Hans Rademacher

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Hans Adolph Rademacher (born April 3, 1892 in Wandsbek , † February 7, 1969 in Haverford , Pennsylvania , United States ) was a German mathematician .


He was one of three children of a shopkeeper in Wandsbek near Hamburg (now part of Hamburg). Rademacher studied from 1910 to 1915 in Göttingen a. a. with Erich Hecke , Hermann Weyl , Edmund Landau and Richard Courant . In 1916 he received his doctorate from Carathéodory with the dissertation Unique images and measurability . In 1919 he completed his habilitation in Berlin, where he also worked as a teacher. In 1922 he became an associate professor in Hamburg and finally in 1925 a full professor in Breslau. In 1933 Rademacher fled as a staunch pacifist and peace activist from the National Socialists to the USA, where he worked as a professor at the University of Pennsylvania in Philadelphia from 1934 , interrupted by numerous visiting professorships, e. B. 1953 at the Institute for Advanced Study in Princeton and in the two following years in Göttingen and at the Tata Institute for fundamental research in Bombay. After his retirement in 1962, he taught at New York University and Rockefeller University in New York.

Rademacher mainly worked in the field of number theory , and here especially in analytical number theory and its connection to the theory of modular forms and its application to combinatorial questions. In 1936 he gave an asymptotic formula for the number of disintegrations (partitions). He also worked on sieving methods and the Goldbach problem . He also found a three-term generalization of the reciprocity formula for Dedekind sums . But he was also very productive in other areas, for example in real analysis , geometry , numerical mathematics , topology and function theory . A system of orthogonal functions introduced by him in 1922, the Rademacher functions , is named after him.

Together with Otto Toeplitz, he is the author of the popular Introduction to the Mathematics of Numbers and Figures.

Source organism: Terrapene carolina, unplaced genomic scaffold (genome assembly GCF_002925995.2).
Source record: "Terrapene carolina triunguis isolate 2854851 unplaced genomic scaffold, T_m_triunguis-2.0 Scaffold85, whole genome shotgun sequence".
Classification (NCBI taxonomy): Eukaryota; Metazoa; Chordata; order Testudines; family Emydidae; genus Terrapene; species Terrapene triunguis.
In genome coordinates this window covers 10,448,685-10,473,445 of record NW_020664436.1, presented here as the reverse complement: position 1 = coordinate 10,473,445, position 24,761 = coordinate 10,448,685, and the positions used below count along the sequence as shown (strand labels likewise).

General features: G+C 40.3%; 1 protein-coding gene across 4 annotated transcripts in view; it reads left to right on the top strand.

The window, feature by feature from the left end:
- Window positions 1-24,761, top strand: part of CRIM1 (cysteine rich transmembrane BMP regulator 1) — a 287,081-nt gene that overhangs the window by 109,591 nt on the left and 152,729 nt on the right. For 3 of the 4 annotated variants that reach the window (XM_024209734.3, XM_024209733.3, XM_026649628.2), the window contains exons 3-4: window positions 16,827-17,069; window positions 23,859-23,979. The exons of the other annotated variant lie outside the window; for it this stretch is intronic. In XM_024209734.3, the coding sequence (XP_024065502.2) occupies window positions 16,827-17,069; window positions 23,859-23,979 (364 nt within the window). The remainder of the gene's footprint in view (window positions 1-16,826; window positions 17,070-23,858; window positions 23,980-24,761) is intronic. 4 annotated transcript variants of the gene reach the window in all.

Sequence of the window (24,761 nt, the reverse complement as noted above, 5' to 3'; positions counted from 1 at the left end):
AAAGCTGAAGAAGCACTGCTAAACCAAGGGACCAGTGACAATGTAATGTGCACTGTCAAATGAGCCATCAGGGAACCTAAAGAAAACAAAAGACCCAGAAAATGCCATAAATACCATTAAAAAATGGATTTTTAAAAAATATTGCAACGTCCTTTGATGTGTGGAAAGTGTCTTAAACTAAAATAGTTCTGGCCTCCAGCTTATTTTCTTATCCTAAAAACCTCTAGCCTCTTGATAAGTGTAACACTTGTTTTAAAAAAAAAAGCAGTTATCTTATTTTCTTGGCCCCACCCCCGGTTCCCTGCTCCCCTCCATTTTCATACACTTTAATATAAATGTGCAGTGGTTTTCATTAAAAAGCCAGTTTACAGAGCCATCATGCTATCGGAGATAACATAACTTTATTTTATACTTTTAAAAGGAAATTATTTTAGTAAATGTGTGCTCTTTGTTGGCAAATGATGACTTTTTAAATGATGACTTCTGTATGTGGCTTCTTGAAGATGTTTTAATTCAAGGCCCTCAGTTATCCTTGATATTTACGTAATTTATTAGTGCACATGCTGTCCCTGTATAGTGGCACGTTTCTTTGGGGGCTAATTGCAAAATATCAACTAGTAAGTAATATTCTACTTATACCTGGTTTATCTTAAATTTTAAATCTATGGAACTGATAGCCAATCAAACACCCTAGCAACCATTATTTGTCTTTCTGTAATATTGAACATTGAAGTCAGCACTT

Rademacher was married several times. From his first marriage, which was divorced in 1929, he had a daughter Karin. From his second marriage, which lasted until 1947, he had a son Peter. His third marriage was from 1949 to the concert pianist Irma Wolpe .

In 1950 he was invited speaker at the International Congress of Mathematicians (ICM) in Cambridge (Massachusetts) (Remarks on the theory of partitions).

His doctoral students include George Andrews , Emil Grosswald , Theodor Estermann , Joseph Lehner and Paul Bateman .

See also


  • Some theorems on series of general orthogonal functions . In: Mathematical Annals . Volume 87, 1922, pp. 112-138
  • About an extension of Goldbach's problem . In: Mathematical Journal . Volume 25, 1926, pp. 627-657
  • with Otto Toeplitz : Of Numbers and Figures. 1930; 2nd edition 1933; Springer 2001, ISBN 3-540-63303-0 .
  • with Ernst Steinitz lectures on the theory of the polyhedron including the elements of topology. Springer 1932; 1976 ( online ).
  • Generalization of the Reciprocity Formula for Dedekind Sums. In: Duke Math. Journal. Volume 21, 1954, pp. 391-397.
  • Lectures on analytic number theory. 1955.
  • Lectures on elementary number theory. Blaisdell, New York 1964; Warrior, 1977.
  • with Grosswald: Dedekind sums. Carus Mathematical Monographs, 1972.
  • Topics in analytic number theory. Edited by Grosswald. Springer Verlag, 1973 (Basic Teachings of the Mathematical Sciences).
  • Collected papers. 2 volumes. Edited by Grosswald. MIT press, 1974.
  • Higher mathematics from an elementary point of view. Birkhäuser, 1983.


Web links


  1. Hans Adolph Rademacher in the Mathematics Genealogy Project (English)Template: MathGenealogyProject / Maintenance / id used Template: MathGenealogyProject / Maintenance / name used
  2. ^ John J. O'Connor, Edmund F. RobertsonHans Rademacher. In: MacTutor History of Mathematics archive .
  3. ^ Obituary by Berndt in Acta Arithmetica 1992 (PDF; 216 kB)